British Works in the Dixon Collection by Julie Pierotti

Hail, Britannia!  Six Centuries of British Art from the Berger Collection opened at the Dixon this past weekend to great success.  Visitors have loved seeing portraits, landscapes, and sporting subjects by such icons of British art as Hans Holbein the Younger, Sir Anthony van Dyck, George Stubbs, and John Constable.  But in addition to these masterworks, loaned by the Berger Collection Educational Trust and the Denver Art Museum, the observant visitor to Hail, Britannia! will notice a few rarely-seen works of art belonging to the Dixon Gallery and Gardens.  Yes, although the Dixon is known for its French Impressionist paintings and German porcelain, we do own several works by British artists.   

Some loyal Dixonians (that’s what I like to call our long-time members) probably know that our founder, Hugo Dixon, was born and raised in England.  It was only after the first World War that Mr. Dixon came to the United States.  When he and Mrs. Dixon first began collecting art in the 1940s, they focused their attention on works by British artists, a reflection of Mr. Dixon’s heritage.   

One of the first works we believe the Dixons purchased is a charming view of Venice by eighteenth-century British artist William James.  Following the success of Italian artist Canaletto’s clear and lively views of Venice with English collectors on the Grand Tour, a flood of British artists flocked to the cosmopolitan Italian city to create similar scenes that they could market to collectors back home.  William James was one such artist, and his Venice from the mid-1700s represents the kind of large, expansive view of the canals of the city that would have been very popular with British collectors of his time.  The fact that it was Mr. and Mrs. Dixon’s first major acquisition proves the staying power of that popularity.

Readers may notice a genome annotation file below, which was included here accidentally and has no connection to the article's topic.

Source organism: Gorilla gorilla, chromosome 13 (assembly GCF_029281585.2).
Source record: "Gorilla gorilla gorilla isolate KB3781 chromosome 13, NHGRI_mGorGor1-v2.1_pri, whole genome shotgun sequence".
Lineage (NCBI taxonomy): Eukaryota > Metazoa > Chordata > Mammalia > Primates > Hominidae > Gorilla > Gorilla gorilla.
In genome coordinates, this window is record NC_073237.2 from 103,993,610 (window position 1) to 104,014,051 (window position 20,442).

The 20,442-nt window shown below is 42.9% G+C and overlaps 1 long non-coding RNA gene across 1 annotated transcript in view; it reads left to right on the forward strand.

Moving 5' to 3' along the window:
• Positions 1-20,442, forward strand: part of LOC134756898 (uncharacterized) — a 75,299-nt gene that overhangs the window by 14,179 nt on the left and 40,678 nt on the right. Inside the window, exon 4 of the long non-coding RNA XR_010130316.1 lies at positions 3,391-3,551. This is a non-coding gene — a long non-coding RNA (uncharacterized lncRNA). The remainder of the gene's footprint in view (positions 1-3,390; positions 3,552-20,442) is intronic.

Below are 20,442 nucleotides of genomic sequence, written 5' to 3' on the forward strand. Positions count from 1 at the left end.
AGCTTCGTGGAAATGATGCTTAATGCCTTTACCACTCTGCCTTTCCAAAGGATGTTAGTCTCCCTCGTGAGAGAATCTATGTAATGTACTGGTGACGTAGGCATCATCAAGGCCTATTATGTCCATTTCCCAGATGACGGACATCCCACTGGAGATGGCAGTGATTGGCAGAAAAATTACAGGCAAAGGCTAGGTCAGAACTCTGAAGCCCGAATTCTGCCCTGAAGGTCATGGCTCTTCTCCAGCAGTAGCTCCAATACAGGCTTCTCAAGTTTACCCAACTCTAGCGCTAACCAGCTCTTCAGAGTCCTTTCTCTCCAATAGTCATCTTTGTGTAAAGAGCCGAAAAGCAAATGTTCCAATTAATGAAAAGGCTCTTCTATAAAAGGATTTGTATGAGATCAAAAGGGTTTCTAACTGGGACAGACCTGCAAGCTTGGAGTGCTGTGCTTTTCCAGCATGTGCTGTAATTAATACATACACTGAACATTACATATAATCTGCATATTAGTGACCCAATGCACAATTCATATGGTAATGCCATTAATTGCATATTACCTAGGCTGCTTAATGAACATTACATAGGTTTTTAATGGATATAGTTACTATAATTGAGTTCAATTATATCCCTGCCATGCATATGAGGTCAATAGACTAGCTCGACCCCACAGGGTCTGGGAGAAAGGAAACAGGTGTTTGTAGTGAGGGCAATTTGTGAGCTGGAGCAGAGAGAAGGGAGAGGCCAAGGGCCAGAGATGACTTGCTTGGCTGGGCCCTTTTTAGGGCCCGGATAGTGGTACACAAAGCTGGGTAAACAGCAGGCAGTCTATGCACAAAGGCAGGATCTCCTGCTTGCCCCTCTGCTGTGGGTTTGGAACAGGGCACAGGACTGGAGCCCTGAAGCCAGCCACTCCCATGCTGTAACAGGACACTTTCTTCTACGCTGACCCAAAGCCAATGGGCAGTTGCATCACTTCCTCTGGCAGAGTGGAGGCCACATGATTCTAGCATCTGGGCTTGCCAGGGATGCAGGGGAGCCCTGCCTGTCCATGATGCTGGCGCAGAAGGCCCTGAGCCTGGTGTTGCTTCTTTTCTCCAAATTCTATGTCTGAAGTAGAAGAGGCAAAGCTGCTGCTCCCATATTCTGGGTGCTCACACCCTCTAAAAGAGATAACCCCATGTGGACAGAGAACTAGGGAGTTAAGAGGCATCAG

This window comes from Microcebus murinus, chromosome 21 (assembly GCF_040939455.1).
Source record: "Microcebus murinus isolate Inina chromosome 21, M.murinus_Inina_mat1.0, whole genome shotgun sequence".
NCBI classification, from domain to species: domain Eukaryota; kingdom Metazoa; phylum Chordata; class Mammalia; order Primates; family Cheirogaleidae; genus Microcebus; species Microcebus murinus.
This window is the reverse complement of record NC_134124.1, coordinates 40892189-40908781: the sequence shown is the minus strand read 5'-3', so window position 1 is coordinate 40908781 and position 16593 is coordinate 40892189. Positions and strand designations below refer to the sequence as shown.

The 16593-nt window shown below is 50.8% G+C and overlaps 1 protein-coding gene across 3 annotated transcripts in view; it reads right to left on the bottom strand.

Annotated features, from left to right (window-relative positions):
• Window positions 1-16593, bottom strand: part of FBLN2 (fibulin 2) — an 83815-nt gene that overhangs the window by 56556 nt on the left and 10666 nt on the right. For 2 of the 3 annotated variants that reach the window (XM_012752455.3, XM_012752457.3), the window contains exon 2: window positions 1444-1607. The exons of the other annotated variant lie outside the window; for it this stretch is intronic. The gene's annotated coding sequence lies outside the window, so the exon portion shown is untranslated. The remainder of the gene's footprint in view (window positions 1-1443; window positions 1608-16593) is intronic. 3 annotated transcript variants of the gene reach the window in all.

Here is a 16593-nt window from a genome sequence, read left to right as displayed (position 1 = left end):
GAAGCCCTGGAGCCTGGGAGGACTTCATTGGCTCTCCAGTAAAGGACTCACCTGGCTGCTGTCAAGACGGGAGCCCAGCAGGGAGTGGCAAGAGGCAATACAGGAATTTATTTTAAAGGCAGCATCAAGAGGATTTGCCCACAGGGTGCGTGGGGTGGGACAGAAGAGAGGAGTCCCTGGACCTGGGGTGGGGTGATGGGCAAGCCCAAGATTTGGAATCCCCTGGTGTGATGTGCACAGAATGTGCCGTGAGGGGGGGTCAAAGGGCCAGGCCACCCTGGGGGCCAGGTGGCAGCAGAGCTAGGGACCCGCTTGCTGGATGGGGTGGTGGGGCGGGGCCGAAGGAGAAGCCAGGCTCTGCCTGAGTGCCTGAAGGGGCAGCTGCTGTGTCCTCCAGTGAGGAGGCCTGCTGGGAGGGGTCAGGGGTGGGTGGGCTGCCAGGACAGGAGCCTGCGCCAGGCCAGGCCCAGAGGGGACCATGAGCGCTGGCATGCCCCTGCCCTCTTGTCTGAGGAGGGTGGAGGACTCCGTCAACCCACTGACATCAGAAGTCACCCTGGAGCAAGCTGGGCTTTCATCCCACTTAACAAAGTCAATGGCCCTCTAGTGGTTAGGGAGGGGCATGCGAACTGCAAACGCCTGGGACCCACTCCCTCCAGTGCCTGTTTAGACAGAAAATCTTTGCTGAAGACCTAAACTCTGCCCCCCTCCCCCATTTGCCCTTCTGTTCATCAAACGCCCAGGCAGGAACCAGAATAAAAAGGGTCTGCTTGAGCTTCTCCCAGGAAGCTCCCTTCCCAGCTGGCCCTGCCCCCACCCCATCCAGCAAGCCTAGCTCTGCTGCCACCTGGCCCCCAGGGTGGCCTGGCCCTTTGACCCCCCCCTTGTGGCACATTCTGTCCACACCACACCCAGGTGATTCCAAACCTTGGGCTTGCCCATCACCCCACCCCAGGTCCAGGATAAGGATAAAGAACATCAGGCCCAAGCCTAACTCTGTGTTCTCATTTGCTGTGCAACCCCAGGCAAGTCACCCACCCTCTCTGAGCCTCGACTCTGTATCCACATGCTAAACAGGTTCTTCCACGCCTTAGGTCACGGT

William James, Venice, mid-eighteenth century; Oil on canvas; Bequest of Mr. and Mrs. Hugo N. Dixon, 1975.1

Continuing down the path of British paintings from the eighteenth century, Margaret and Hugo Dixon focused their attention on British Grand Manner portraiture, acquiring Sir Joshua Reynolds’ Portrait of Mrs. Richard Crofts (1775) and Sir Henry Raeburn’s Lady Don with Her Granddaughter, Mary Don (ca. 1794).  Both portraits exude the kind of relaxed sophistication that defined the style, which originated with Reynolds and his penchant for flattering and idealizing his subjects.  Look for more information on these two portraits in upcoming blog posts.  


Sir Joshua Reynolds, Portrait of Mrs. Richard Crofts, 1775; Oil on canvas; Bequest of Mr. and Mrs. Hugo N. Dixon, 1975.2

Sir Henry Raeburn, Lady Don with Her Granddaughter, Mary Don, ca. 1794; Oil on canvas; Bequest of Mr. and Mrs. Hugo N. Dixon, 1975.18 

Moving on to the twentieth century, the Dixons bequeathed to the museum Harry Hime’s 1925 Scottish Landscape, a placid view of the remote Scottish terrain, beautifully communicated through the medium of watercolor.  And along with many other masterworks, the Dixon Gallery and Gardens received Henry Moore’s Reclining Figure (1945) from Montgomery Ritchie in 1996.  This intimately-scaled bronze reveals how, in the mid-twentieth century, British artists in essence shed their conservative past, forging a new identity for England, particularly London, as an international center for modern art.   

Harry Hime, Scottish Landscape, 1925; Watercolor on paper; Bequest of Mr. and Mrs. Hugo N. Dixon, 1982.4

Henry Moore, Reclining Figure, 1945; Bronze; Gift of Montgomery H. W. Ritchie, 1996.2.8

It’s really fun to see how the Dixon’s British works fit in with the works in the Berger Collection.  Come discover these paintings and many more in Hail, Britannia!  Six Centuries of British Art from the Berger Collection, on view at the Dixon through April 19. 

Posted by Chantal Drake at 11:50 AM
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